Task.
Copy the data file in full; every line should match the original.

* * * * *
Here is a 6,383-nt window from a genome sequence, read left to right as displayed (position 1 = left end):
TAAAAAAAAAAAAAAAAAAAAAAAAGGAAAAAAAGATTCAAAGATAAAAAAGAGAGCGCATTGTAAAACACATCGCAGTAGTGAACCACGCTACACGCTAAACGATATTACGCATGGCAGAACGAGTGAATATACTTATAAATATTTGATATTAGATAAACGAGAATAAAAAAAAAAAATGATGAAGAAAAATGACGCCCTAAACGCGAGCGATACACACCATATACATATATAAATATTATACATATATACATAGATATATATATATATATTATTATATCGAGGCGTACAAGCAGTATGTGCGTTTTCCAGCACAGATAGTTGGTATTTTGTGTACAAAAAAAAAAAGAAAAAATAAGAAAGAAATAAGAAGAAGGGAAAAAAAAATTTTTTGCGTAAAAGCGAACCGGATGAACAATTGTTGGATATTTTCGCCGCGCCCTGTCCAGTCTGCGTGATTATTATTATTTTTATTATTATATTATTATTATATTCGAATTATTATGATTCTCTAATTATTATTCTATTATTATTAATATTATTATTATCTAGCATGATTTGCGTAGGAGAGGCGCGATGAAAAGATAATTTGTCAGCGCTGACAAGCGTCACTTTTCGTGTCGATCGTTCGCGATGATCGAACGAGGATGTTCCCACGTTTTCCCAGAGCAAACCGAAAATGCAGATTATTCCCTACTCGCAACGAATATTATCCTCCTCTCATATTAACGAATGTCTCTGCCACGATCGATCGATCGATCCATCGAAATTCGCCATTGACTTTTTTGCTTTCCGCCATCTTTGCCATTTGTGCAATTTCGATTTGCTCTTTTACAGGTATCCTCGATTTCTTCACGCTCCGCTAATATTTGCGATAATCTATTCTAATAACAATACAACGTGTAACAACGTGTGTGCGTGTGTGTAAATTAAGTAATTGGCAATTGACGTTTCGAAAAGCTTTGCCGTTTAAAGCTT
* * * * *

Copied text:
Here is a 6,383-nt window from a genome sequence, read left to right as displayed (position 1 = left end):
TAAAAAAAAAAAAAAAAAAAAAAAAGGAAAAAAAGATTCAAAGATAAAAAAGAGAGCGCATTGTAAAACACATCGCAGTAGTGAACCACGCTACACGCTAAACGATATTACGCATGGCAGAACGAGTGAATATACTTATAAATATTTGATATTAGATAAACGAGAATAAAAAAAAAAAATGATGAAGAAAAATGACGCCCTAAACGCGAGCGATACACACCATATACATATATAAATATTATACATATATACATAGATATATATATATATATTATTATATCGAGGCGTACAAGCAGTATGTGCGTTTTCCAGCACAGATAGTTGGTATTTTGTGTACAAAAAAAAAAAGAAAAAATAAGAAAGAAATAAGAAGAAGGGAAAAAAAAATTTTTTGCGTAAAAGCGAACCGGATGAACAATTGTTGGATATTTTCGCCGCGCCCTGTCCAGTCTGCGTGATTATTATTATTTTTATTATTATATTATTATTATATTCGAATTATTATGATTCTCTAATTATTATTCTATTATTATTAATATTATTATTATCTAGCATGATTTGCGTAGGAGAGGCGCGATGAAAAGATAATTTGTCAGCGCTGACAAGCGTCACTTTTCGTGTCGATCGTTCGCGATGATCGAACGAGGATGTTCCCACGTTTTCCCAGAGCAAACCGAAAATGCAGATTATTCCCTACTCGCAACGAATATTATCCTCCTCTCATATTAACGAATGTCTCTGCCACGATCGATCGATCGATCCATCGAAATTCGCCATTGACTTTTTTGCTTTCCGCCATCTTTGCCATTTGTGCAATTTCGATTTGCTCTTTTACAGGTATCCTCGATTTCTTCACGCTCCGCTAATATTTGCGATAATCTATTCTAATAACAATACAACGTGTAACAACGTGTGTGCGTGTGTGTAAATTAAGTAATTGGCAATTGACGTTTCGAAAAGCTTTGCCGTTTAAAGCTT